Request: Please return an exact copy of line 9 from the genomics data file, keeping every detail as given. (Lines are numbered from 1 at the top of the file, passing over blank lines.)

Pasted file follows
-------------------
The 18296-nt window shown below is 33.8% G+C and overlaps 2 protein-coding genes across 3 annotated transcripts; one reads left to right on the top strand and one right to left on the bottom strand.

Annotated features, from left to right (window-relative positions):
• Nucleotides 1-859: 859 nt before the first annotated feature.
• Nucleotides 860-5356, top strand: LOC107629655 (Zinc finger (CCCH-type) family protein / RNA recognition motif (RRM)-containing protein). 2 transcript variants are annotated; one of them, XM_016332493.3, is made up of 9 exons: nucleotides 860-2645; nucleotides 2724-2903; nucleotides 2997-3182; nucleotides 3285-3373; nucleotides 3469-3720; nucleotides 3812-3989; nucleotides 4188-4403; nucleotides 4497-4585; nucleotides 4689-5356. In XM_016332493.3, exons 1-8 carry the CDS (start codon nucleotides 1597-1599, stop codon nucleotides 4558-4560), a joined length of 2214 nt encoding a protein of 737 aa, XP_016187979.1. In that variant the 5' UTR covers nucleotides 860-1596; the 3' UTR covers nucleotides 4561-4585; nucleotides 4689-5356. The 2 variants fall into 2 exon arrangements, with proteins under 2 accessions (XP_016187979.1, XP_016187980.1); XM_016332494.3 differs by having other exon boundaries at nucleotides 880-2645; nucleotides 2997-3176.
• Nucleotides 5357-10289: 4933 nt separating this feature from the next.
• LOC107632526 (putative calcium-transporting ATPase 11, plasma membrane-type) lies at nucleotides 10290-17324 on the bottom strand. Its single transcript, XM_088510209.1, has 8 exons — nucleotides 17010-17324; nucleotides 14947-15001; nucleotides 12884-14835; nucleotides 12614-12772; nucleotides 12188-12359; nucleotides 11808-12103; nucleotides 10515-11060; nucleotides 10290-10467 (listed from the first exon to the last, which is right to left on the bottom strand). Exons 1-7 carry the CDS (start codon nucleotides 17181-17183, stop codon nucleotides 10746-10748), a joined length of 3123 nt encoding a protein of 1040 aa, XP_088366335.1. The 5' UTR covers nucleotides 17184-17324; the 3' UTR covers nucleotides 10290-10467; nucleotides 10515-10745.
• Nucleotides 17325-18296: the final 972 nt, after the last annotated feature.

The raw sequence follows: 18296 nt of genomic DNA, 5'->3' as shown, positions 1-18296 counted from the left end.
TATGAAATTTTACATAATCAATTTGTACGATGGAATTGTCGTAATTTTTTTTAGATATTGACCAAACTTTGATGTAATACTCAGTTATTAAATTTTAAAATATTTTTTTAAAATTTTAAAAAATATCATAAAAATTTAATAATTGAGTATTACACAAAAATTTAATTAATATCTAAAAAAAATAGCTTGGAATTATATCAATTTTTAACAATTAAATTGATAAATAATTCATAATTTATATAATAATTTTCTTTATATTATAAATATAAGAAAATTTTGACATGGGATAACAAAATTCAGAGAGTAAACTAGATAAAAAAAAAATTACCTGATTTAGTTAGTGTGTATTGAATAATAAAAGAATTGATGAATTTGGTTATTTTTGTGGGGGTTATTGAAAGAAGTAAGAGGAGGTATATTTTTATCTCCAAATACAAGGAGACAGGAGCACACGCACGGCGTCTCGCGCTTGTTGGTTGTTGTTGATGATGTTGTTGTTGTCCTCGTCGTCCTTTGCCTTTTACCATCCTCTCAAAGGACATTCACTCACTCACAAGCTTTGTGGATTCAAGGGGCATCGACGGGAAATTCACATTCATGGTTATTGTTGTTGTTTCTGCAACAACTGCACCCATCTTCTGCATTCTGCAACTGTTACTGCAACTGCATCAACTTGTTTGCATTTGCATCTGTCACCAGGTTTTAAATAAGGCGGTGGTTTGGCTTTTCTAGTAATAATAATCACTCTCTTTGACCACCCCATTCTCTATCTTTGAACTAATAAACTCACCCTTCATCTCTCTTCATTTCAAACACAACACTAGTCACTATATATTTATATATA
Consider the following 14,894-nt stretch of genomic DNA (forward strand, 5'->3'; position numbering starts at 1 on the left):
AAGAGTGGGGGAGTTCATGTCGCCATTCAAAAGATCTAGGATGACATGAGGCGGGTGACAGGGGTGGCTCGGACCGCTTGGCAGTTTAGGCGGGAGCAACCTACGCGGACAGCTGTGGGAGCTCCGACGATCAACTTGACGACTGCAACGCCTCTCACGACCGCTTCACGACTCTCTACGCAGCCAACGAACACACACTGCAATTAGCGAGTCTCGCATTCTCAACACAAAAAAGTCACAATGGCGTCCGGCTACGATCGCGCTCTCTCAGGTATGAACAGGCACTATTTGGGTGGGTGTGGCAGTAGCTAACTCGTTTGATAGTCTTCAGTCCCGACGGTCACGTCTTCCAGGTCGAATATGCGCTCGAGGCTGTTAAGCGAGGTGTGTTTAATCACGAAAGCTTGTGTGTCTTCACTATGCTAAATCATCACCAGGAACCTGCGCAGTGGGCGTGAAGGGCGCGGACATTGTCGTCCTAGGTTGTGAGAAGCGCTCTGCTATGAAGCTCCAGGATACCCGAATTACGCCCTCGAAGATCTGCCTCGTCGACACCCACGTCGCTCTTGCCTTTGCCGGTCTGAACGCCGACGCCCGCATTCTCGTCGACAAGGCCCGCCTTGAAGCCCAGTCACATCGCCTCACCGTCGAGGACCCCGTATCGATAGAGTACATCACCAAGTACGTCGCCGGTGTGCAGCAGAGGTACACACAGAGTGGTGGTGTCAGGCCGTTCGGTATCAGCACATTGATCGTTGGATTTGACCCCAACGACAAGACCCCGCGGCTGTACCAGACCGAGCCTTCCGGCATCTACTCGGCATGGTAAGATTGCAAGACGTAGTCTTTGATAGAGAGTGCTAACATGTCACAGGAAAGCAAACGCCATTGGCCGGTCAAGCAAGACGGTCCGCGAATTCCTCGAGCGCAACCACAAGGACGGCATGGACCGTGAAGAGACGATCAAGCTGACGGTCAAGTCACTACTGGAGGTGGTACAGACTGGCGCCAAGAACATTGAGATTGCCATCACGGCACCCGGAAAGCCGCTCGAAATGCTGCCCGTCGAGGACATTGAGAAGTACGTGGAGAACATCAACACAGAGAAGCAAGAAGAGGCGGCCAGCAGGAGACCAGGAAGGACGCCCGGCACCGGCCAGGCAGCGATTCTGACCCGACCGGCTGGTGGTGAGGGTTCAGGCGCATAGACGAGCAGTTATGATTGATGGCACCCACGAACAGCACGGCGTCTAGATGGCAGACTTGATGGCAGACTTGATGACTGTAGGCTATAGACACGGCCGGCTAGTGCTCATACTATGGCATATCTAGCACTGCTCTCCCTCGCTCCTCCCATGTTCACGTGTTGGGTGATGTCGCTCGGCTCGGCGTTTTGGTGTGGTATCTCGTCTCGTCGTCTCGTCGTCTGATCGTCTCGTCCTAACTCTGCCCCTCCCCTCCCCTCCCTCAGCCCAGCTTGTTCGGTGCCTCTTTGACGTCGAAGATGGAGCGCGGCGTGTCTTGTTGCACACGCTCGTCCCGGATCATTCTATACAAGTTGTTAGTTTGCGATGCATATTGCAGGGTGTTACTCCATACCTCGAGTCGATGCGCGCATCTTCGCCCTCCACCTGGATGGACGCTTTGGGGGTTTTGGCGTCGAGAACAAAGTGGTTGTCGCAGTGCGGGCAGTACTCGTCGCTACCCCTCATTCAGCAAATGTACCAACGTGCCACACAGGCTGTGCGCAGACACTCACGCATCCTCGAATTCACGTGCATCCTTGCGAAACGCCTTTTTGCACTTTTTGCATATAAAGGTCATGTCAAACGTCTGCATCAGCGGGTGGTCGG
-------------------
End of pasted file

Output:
TATGAAATTTTACATAATCAATTTGTACGATGGAATTGTCGTAATTTTTTTTAGATATTGACCAAACTTTGATGTAATACTCAGTTATTAAATTTTAAAATATTTTTTTAAAATTTTAAAAAATATCATAAAAATTTAATAATTGAGTATTACACAAAAATTTAATTAATATCTAAAAAAAATAGCTTGGAATTATATCAATTTTTAACAATTAAATTGATAAATAATTCATAATTTATATAATAATTTTCTTTATATTATAAATATAAGAAAATTTTGACATGGGATAACAAAATTCAGAGAGTAAACTAGATAAAAAAAAAATTACCTGATTTAGTTAGTGTGTATTGAATAATAAAAGAATTGATGAATTTGGTTATTTTTGTGGGGGTTATTGAAAGAAGTAAGAGGAGGTATATTTTTATCTCCAAATACAAGGAGACAGGAGCACACGCACGGCGTCTCGCGCTTGTTGGTTGTTGTTGATGATGTTGTTGTTGTCCTCGTCGTCCTTTGCCTTTTACCATCCTCTCAAAGGACATTCACTCACTCACAAGCTTTGTGGATTCAAGGGGCATCGACGGGAAATTCACATTCATGGTTATTGTTGTTGTTTCTGCAACAACTGCACCCATCTTCTGCATTCTGCAACTGTTACTGCAACTGCATCAACTTGTTTGCATTTGCATCTGTCACCAGGTTTTAAATAAGGCGGTGGTTTGGCTTTTCTAGTAATAATAATCACTCTCTTTGACCACCCCATTCTCTATCTTTGAACTAATAAACTCACCCTTCATCTCTCTTCATTTCAAACACAACACTAGTCACTATATATTTATATATA